AGA is boosting its continuing efforts to advance GI research, clinical care and clinical practice.
“AGA is pushing the envelope in a number of areas,” said outgoing AGA President Sheila E. Crowe MD, AGAF, during the AGA Presidential Plenary on Monday. “And in a changing world, there are battlefronts where we must continue to work toward innovative solutions.”
The association continues to push reform in maintenance of certification (MOC). The Gastroenterologist-accountable Professionalism in Practice (G-APP) alternative certification pathway introduced two years ago created a strong platform to continue guiding the American Board of Internal Medicine (ABIM) to adapt its own MOC process to be more flexible, less costly and more reflective of the realities of clinical practice.
“ABIM has responded to our pressure by unveiling the two-year check-in,” Dr. Crowe said. “This is progress, but it still fails to address all the concerns we have expressed to ABIM. AGA will continue to work collaboratively, but forcefully, to make sure that recertification is convenient, relevant and meaningful.”
AGA has successfully pushed for improvements to the Medicare Quality Payments program. Dr. Crowe said the association remains committed to reducing the regulatory hoops, red tape and associated costs that practices must navigate.
The continuing push to ease regulatory burdens of practice is buoyed by successes in other areas.
AGA built a new partnership with the Crohn’s and Colitis Foundation and launched the first annual Crohn’s & Colitis Congress™ earlier this year. Registration for the 2019 Congress opens later this month.
The AGA Community (community.gastro.org) became a vibrant hub for clinicians to discuss their most difficult cases. Most recently, AGA made its patient education materials freely available online through the AGA GI Patient Center (patient.gastro.org). All educational pieces are available in both English and Spanish.
Research has been a top priority since AGA was founded 121 years ago, Dr. Crowe added.
“We are proud to be part of a coalition that aggressively advocated for increases at NIH and were pleased that a $3 billion increase was secured in the budget,” she said. “It was a big win in a tough environment.”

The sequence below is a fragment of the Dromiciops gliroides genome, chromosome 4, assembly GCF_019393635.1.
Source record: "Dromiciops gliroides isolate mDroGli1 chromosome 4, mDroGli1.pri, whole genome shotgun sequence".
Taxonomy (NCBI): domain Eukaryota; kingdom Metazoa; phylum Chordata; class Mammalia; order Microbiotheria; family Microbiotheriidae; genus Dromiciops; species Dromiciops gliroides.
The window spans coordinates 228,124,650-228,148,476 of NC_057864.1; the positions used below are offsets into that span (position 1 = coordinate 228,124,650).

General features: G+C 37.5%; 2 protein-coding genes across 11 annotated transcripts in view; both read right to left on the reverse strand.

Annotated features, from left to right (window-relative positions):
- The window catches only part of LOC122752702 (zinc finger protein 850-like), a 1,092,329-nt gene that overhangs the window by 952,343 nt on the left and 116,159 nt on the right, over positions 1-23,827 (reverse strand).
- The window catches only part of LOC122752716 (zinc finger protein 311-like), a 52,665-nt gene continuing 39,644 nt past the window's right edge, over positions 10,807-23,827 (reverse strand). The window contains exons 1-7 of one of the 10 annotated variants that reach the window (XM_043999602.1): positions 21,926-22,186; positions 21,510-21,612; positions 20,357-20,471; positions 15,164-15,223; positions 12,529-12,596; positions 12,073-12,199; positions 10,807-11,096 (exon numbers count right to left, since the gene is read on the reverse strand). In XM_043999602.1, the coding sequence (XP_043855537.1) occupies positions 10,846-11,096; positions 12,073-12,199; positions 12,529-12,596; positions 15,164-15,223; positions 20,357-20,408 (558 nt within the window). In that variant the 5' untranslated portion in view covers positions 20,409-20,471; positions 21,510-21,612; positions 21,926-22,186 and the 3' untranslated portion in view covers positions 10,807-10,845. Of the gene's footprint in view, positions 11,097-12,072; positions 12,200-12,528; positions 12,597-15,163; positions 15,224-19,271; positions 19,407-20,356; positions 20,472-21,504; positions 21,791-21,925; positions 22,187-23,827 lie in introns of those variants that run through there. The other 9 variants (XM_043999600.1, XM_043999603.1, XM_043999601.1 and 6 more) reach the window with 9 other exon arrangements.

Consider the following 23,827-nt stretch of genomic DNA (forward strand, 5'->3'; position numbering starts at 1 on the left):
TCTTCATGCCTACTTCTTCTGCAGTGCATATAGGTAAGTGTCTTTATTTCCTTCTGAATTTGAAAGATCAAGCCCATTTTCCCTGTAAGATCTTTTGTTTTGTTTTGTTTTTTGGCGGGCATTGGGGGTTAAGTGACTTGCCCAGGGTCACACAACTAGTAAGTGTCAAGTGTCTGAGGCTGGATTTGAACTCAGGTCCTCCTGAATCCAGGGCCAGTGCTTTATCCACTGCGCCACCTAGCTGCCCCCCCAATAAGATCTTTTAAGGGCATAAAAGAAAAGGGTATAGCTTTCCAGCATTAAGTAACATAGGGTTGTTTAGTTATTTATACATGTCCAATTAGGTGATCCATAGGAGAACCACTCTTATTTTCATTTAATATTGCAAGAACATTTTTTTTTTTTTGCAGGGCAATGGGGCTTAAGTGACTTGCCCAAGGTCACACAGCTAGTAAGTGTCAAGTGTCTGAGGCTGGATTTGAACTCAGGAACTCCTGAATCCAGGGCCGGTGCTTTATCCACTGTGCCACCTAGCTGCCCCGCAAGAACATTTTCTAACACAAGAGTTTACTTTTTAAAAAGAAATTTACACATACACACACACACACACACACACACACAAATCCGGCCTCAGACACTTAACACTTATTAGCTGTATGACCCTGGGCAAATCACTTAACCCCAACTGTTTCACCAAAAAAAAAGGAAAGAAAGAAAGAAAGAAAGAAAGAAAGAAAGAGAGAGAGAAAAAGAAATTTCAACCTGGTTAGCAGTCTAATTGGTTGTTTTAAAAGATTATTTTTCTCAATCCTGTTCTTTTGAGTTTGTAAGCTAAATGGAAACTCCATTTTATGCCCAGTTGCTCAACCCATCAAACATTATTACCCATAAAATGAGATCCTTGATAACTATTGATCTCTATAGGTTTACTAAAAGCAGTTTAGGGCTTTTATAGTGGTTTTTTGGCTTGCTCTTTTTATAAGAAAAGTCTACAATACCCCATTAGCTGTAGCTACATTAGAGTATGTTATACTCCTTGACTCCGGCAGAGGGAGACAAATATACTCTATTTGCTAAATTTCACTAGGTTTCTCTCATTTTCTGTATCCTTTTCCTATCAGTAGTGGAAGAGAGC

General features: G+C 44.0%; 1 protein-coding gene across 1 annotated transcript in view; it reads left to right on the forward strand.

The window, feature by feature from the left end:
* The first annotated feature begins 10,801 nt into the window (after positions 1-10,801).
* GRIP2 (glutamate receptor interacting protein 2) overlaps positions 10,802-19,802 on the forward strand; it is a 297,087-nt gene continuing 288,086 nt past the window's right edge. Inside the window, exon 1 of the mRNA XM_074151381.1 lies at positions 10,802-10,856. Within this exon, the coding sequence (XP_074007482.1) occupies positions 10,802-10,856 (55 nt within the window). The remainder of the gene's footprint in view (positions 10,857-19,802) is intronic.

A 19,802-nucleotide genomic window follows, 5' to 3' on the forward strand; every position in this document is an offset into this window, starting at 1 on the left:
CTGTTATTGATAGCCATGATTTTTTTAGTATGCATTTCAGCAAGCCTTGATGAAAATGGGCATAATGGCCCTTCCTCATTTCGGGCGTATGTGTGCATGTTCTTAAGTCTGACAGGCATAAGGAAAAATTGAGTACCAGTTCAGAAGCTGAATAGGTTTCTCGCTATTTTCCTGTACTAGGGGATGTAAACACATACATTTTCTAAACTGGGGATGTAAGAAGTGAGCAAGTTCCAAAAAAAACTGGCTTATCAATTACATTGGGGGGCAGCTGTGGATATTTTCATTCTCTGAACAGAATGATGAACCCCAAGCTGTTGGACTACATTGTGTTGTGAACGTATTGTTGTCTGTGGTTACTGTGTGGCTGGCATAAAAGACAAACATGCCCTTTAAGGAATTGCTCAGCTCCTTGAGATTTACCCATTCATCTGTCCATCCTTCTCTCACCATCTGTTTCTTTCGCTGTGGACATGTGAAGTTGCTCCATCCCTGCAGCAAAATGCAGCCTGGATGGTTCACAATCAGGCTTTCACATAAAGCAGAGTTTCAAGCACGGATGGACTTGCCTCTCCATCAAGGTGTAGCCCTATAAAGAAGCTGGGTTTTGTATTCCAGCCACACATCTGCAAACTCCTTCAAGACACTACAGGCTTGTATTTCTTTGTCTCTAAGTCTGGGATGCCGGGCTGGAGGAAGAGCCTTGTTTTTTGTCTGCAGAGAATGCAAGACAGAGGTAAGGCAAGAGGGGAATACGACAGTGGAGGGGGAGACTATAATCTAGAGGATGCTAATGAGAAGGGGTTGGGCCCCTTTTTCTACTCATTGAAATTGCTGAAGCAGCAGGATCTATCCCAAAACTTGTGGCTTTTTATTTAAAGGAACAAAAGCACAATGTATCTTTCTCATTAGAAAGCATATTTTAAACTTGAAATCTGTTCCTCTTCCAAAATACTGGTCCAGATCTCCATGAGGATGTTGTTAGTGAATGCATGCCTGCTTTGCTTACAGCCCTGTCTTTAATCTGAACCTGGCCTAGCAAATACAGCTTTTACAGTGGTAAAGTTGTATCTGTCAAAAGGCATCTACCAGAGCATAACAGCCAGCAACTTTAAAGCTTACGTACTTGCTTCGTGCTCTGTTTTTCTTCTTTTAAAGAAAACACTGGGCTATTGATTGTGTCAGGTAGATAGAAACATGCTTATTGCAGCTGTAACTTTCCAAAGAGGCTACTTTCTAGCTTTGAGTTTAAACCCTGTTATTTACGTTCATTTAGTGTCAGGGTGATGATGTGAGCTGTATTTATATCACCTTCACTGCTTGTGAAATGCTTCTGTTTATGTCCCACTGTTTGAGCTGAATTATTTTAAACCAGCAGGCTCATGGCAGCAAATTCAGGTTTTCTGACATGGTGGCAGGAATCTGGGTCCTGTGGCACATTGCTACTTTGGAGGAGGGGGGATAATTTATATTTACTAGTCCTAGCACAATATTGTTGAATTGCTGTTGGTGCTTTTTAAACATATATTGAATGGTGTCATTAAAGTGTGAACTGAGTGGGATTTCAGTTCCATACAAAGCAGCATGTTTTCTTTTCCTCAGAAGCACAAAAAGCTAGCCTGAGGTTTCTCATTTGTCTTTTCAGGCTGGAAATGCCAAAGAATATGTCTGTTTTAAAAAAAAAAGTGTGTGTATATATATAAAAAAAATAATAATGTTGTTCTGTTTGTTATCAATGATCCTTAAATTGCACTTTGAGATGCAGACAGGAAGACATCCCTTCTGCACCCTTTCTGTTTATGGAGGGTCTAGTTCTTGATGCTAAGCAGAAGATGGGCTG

To help bridge the continuing shortfall in federal funding, the AGA Research Foundation launched an active year of fundraising and funding. The Foundation provided $2 million in research funding to 41 young investigators in the past year. An expanded awards program provided more pilot awards and more research scholar awards (RSA).
“As a recipient of a RSA in 1995, I support AGA’s commitment to funding research discoveries today that will drive innovation in patient care tomorrow,” Dr. Crowe said.
The past year also saw the launch of the AGA Fecal Microbiota Transplantation (FMT) National Registry. The new registry will assess the short- and long-term patient outcomes associated with FMT. In addition, AGA created a clinical research registry for endoscopic suturing procedures. The annual AGA Tech Summit continues to push for innovation in all areas of GI. The ultimate goal, Dr. Crowe said, is to put the most effective innovations into the hands of clinicians as quickly as possible.
During the plenary, Dr. Crowe presented the annual Julius Friedenwald Medal to Loren Laine, MD, AGAF. In addition to a distinguished academic career, Dr. Laine helped create the AGA Center for Gut Microbiome Research and Education while he was AGA president and helped establish AGA’s guideline development process.
“AGA counts Loren among our most trusted and critical advisors,” Dr. Crowe said.